Wednesday, December 05, 2012

Rom 1 reply, 24: Evolutionary materialist secularism's inescapable IS-OUGHT gap, its troubling ties to radical relativism and the undermining of grounds for morality and rights in the community

Last time, we saw how evolutionary materialism -- for all its boasting of being the intelligent and educated person's scientifically enlightened view of the world -- lacks the capacity to provide grounding for the credibility of the self-aware, perceiving, knowing, thinking, understanding deciding mind. 

This was pivotally connected to the matter-mind gap, and to the key point that unless there is something in the foundation of a worldview adequate to support mind, we cannot successfully inject mind thereafter.

It should thus be no surprise to realise, that the same holds for morality, rights and duties.

For instance, in his well-known 1998 Darwin Day keynote address at the University of Tennessee, the well-known professor William B Provine of Cornell University stated:

Naturalistic evolution has clear consequences that Charles Darwin understood perfectly. 1) No gods worth having exist; 2) no life after death exists; 3) no ultimate foundation for ethics exists; 4) no ultimate meaning in life exists; and 5) human free will is nonexistent . . . . 
The first 4 implications are so obvious to modern naturalistic evolutionists that I will spend little time defending them. Human free will, however, is another matter. Even evolutionists have trouble swallowing that implication. I will argue that humans are locally determined systems that make choices. They have, however, no free will . . . . Without free will, justification for revenge disappears and rehabilitation is the main job of judicial systems and prisons. [[NB: As C. S Lewis warned, in the end, this means: reprogramming through new conditioning determined by the power groups controlling the society and its prisons.] We will all live in a better society when the myth of free will is dispelled . . . . [Evolution: Free Will and Punishment and Meaning in Life, Second Annual Darwin Day Celebration Keynote Address, University of Tennessee, Knoxville, February 12, 1998 (abstract).]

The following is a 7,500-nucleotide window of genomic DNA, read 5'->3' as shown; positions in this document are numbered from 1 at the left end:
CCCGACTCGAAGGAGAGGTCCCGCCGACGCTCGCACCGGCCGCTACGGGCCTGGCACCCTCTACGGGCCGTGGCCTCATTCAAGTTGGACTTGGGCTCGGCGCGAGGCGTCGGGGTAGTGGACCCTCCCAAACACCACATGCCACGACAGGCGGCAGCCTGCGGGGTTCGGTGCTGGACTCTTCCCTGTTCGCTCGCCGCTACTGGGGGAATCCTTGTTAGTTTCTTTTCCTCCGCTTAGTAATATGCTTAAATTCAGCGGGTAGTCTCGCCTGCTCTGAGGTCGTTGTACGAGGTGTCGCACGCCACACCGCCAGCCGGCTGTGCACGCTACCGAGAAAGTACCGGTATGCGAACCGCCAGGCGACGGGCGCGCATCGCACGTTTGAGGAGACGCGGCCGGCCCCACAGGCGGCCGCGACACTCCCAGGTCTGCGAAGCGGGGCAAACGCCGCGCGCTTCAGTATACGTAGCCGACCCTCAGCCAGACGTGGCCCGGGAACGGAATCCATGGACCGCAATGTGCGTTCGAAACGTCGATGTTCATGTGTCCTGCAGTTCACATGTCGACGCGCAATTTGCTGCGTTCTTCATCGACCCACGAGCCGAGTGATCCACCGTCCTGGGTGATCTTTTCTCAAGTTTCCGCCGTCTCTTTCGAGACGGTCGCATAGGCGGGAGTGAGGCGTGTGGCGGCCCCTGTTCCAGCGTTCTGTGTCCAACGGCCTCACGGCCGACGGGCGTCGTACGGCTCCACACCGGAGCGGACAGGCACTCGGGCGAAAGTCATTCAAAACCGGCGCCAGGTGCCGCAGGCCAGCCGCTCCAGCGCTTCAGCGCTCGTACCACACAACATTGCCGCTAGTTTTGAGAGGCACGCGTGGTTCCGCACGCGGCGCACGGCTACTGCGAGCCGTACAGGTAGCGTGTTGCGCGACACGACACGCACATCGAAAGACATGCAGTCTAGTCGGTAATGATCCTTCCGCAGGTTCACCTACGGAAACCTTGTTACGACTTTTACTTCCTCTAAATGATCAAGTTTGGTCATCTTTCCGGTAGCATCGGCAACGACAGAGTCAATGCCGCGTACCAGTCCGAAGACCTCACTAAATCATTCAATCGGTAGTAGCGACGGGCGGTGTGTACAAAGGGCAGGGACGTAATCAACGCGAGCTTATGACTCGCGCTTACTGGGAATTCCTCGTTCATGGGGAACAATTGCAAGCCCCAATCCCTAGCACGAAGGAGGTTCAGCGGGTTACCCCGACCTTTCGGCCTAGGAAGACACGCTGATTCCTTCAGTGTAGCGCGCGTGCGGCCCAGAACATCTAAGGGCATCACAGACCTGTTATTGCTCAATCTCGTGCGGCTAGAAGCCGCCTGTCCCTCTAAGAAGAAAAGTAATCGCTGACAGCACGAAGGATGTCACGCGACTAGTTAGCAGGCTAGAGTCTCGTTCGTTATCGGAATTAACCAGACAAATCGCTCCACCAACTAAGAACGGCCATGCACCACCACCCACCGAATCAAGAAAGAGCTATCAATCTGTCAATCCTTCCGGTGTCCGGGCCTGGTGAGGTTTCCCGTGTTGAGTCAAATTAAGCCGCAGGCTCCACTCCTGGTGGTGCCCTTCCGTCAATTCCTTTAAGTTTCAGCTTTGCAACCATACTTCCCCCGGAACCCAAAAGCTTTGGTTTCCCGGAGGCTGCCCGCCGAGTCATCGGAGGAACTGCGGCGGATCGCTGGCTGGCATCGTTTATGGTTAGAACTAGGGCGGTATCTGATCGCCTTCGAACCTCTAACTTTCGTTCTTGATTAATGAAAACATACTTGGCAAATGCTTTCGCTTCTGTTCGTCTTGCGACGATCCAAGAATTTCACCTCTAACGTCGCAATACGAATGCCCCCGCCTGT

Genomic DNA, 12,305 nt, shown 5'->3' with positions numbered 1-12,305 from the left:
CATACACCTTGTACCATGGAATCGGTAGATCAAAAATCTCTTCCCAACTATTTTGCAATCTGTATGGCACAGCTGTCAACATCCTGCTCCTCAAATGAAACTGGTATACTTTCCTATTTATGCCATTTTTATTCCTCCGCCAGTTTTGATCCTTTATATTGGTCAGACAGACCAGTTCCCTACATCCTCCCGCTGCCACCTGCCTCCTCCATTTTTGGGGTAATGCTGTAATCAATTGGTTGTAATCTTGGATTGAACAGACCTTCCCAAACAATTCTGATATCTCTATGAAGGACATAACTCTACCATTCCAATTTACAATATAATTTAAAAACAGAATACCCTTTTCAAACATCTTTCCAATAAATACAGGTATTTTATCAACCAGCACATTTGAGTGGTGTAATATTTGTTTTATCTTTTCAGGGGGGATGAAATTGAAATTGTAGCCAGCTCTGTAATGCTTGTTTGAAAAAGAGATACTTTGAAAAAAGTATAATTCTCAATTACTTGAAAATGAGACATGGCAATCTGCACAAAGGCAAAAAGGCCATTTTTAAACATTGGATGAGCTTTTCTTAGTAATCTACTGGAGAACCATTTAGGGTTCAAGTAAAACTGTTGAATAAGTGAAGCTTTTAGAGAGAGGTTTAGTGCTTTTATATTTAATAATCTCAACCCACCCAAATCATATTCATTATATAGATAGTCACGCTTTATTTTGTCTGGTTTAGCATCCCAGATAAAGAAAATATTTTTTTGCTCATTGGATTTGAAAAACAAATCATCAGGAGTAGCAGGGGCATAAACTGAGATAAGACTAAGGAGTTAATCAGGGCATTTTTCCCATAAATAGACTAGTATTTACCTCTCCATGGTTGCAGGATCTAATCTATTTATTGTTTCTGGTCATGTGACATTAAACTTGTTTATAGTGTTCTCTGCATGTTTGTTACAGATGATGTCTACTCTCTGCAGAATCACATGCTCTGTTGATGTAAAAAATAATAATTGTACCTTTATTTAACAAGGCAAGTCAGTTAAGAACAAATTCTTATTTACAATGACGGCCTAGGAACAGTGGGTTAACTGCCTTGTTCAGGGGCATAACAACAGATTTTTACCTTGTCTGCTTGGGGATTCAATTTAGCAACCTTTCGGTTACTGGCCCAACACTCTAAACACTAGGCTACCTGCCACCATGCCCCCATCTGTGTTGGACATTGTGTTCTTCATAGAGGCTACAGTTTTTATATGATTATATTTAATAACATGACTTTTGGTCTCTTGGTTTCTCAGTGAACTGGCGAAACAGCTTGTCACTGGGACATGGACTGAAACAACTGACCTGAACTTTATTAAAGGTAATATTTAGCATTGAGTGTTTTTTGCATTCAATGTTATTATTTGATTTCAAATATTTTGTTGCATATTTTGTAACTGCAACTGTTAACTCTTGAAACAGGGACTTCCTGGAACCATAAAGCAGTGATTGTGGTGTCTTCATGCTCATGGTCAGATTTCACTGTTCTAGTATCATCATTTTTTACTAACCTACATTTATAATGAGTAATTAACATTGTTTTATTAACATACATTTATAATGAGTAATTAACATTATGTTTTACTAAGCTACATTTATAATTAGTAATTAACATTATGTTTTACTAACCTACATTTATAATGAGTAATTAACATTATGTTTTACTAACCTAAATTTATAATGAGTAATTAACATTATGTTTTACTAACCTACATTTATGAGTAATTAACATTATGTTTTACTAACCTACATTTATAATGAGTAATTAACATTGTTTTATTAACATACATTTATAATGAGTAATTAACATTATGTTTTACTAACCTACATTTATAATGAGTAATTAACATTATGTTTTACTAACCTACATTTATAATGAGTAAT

Leading new atheist Richard Dawkins, in a 1995 Scientific American article, “God’s Utility Function,” similarly stated:
Nature is not cruel, only pitilessly indifferent. This lesson is one of the hardest for humans to learn. We cannot accept that things might be neither good nor evil, neither cruel nor kind, but simply callous: indifferent to all suffering, lacking all purpose . . . . In a universe of electrons and selfish genes, blind physical forces and genetic replication, some people are going to get hurt, other people are going to get lucky, and you won’t find any rhyme or reason in it, nor any justice. The universe that we observe has precisely the properties we should expect if there is, at bottom, no design, no purpose, no evil and no good, nothing but pitiless indifference . . . .
DNA neither cares nor knows. DNA just is. And we dance to its music.
[“God’s Utility Function,” Sci. Am. Aug 1995, pp. 80 - 85. NB: This argument in context tries to raise the problem of evil, even while plainly stating that there is no foundation for such. Cf here for a preliminary discussion of the problem of evil from a Christian perspective.]